Jan 19th 2010
Banks will not have to consolidate their off-balance sheet variable interest entities under Financial Accounting Standard 167, Amendments to Interpretation 46(R), Consolidation of Variable Interest Entities, thanks to a ruling from the Federal Deposit Insurance Corporation (FDIC), but all other companies will be required to perform the analyses required by the Statement for each reporting entity's first annual reporting period that begins after November 15, 2009.
On December 15, 2009 the Board of Directors of the FDIC finalized the regulatory capital rule related to the FASB's adoption of Standards Nos. 166 and 167. It had concluded that banks affected by the new accounting standards generally would be subject to higher minimum regulatory capital requirements. The final rule provides an optional delay and phase-in for a maximum of one year. Banks will be required to rebuild capital and repair balance sheets to accommodate the new accounting standards by the middle of 2011.
FAS 167 replaces the quantitative risks and rewards approach of FIN 46(R) with a qualitative approach that will identify which enterprise has a controlling financial interest in a variable interest entity and has the power to direct the activities of that entity. FAS 167 also addresses the potential impacts on the provisions and application of Interpretation 46(R) from the elimination of the qualifying special-purpose entity concept in Statement 166. Those entities are now subject to FAS 167 as variable purpose entities.
An enterprise will be required by Statement 167 to perform an analysis to determine whether the enterprise's variable interest or interests give it a controlling financial interest in a variable interest entity. This analysis identifies the primary beneficiary of a variable interest entity as the enterprise that has both
- The power to direct the activities of a variable interest entity that most significantly impact the entity's economic performance
- The obligation to absorb losses of the entity that could potentially be significant to the variable interest entity or the right to receive benefits from the entity that could potentially be significant to the variable interest entity.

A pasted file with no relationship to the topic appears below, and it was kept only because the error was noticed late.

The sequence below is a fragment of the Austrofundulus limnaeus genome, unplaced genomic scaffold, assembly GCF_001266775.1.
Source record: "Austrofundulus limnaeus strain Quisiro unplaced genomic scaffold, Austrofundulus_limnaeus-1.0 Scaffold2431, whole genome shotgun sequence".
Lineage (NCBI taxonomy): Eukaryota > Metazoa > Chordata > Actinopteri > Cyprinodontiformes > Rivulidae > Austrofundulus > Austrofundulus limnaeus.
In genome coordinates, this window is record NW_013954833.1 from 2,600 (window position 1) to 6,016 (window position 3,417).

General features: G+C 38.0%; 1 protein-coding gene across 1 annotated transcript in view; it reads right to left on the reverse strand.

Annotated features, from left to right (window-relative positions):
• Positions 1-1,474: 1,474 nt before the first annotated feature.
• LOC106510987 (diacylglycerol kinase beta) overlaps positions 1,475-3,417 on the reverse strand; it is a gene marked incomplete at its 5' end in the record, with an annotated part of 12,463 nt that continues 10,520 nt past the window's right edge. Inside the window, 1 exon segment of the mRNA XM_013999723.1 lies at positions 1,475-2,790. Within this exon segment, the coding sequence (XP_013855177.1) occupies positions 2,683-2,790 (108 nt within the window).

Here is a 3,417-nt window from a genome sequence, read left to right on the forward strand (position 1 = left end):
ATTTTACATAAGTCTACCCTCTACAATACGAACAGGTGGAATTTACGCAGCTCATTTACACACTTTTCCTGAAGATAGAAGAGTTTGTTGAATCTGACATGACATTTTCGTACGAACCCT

Additionally the Statement amends Interpretation 46(R) to require ongoing reassessments of whether an enterprise is the primary beneficiary of a variable interest entity. Before this Statement, Interpretation 46(R) required reconsideration of whether an enterprise is the primary beneficiary of a variable interest entity only when specific events occurred.
Tourism, Leisure and Hospitality Industry Illustrates Impacts of FAS 167
Tourism Leisure and Hospitality (THL) companies may be considerably affected by Statement 167, say Deloitte TLH leaders in a recent publication. THL companies "typically enter into arrangements that share economic interests and decision powers between numerous entities, (e.g., with management agreements between a management company and a hotel owner, joint ventures between real estate developers and attraction operators)." Implementation of FAS 167 will have significant impact on THL companies both from a financial reporting standpoint and the level of effort required to comply, the authors say.
Four areas where FAS 167 will affect the THL industry as it currently operates, according to the Deloitte study are:
1. Consideration of decision-making rights.
Previously, under FIN 46(R) a primary beneficiary analysis focused on which party absorbed the majority of the entity's losses and returns. Under FAS 167, that has been changed to a joint consideration of decision-making rights (power) and obligation to absorb losses or right to receive benefits from a variable purpose entity. For example, in a management agreement for a hotel property, does the manager or the property owner hold the rights to make the decisions over the activities that most significantly impact the economics of the hotel. Or in the case of a joint venture, decision making power may be divided.
2. "Kick-out" rights
Statement 167 will change the way management contracts are considered. Under FAS 167 a single party must be able to exercise their right to remove the decision maker for the "kick-out" rights to be considered substantive.
3. Consideration of fees paid to decision makers or service providers
For THL companies, variable interests in an investment vehicle often include management and incentive fees as well as direct equity investments. Under FAS 167 the fees are considered to be variable interests unless they meet all of a set of criteria.
4. Transfer restrictions